More than 400 home-care workers go on strike as legislature reconvenes

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HALIFAX — More than 400 home-care workers in Halifax have walked off the job to back their demands for higher wages.

However, the provincial government has said it will move swiftly today to limit the impact by passing essential service legislation that will force most of the strikers back to work in the days ahead.

The striking workers, members of the Nova Scotia Government and General Employees Union, say they want to receive the same pay that colleagues receive in hospitals.

Premier Stephen McNeil says the government offered a three-year contract with a 7.5 per cent raise, but that offer has been pulled from the negotiating table now that the strike has started.

The home-care workers supply services provided by Northwood Homecare, which means about 1,800 frail and elderly people living at home will no longer receive their help.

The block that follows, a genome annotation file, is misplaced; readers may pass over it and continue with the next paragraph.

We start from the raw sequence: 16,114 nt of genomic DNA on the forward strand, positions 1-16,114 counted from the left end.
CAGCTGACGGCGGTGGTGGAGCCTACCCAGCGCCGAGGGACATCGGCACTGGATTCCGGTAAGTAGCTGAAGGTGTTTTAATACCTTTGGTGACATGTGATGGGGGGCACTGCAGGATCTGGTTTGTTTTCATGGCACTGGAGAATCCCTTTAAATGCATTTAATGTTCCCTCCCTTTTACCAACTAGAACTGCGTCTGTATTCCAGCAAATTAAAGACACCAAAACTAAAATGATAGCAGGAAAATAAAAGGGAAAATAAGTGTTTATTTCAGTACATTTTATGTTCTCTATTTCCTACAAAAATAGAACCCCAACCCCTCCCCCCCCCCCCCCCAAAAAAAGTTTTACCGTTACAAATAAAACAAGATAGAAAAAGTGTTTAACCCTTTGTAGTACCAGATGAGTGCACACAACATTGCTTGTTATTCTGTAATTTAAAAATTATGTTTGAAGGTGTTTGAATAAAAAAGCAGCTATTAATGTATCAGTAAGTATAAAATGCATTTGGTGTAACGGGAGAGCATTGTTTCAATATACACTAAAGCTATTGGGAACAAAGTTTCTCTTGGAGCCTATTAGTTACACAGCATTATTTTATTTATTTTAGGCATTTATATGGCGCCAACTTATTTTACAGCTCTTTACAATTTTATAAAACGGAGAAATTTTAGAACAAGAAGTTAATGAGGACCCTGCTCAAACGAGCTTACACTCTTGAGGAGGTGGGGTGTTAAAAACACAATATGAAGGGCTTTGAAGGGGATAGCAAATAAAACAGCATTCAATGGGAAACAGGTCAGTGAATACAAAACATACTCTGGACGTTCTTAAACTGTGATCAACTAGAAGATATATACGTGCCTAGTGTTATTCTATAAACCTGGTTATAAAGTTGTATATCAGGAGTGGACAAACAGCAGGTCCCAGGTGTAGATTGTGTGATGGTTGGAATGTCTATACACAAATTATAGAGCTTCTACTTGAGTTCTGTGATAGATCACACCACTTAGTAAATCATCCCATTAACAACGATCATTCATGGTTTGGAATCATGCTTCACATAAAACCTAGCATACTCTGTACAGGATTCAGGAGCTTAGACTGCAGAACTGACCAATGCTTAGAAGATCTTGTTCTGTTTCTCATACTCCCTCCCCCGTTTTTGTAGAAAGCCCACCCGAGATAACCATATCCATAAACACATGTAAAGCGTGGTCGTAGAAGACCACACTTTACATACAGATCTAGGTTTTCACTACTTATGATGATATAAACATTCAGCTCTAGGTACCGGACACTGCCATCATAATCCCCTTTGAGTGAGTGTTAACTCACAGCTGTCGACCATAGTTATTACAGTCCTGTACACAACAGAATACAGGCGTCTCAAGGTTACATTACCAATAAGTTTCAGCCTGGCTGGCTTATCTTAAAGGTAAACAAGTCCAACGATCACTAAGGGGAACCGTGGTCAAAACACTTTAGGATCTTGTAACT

Union president Joan Jessome says the legislation will also have an impact on the Victorian Order of Nurses and home-care workers represented by the Canadian Union of Public Employees.

Under the proposed law, the province and the union will be required to determine who is considered an essential worker.

If an agreement can’t be reached, the matter will be submitted to the Nova Scotia Labour Board.

Organizations: Nova Scotia Government, General Employees Union, Canadian Union of Public Employees Nova Scotia Labour Board

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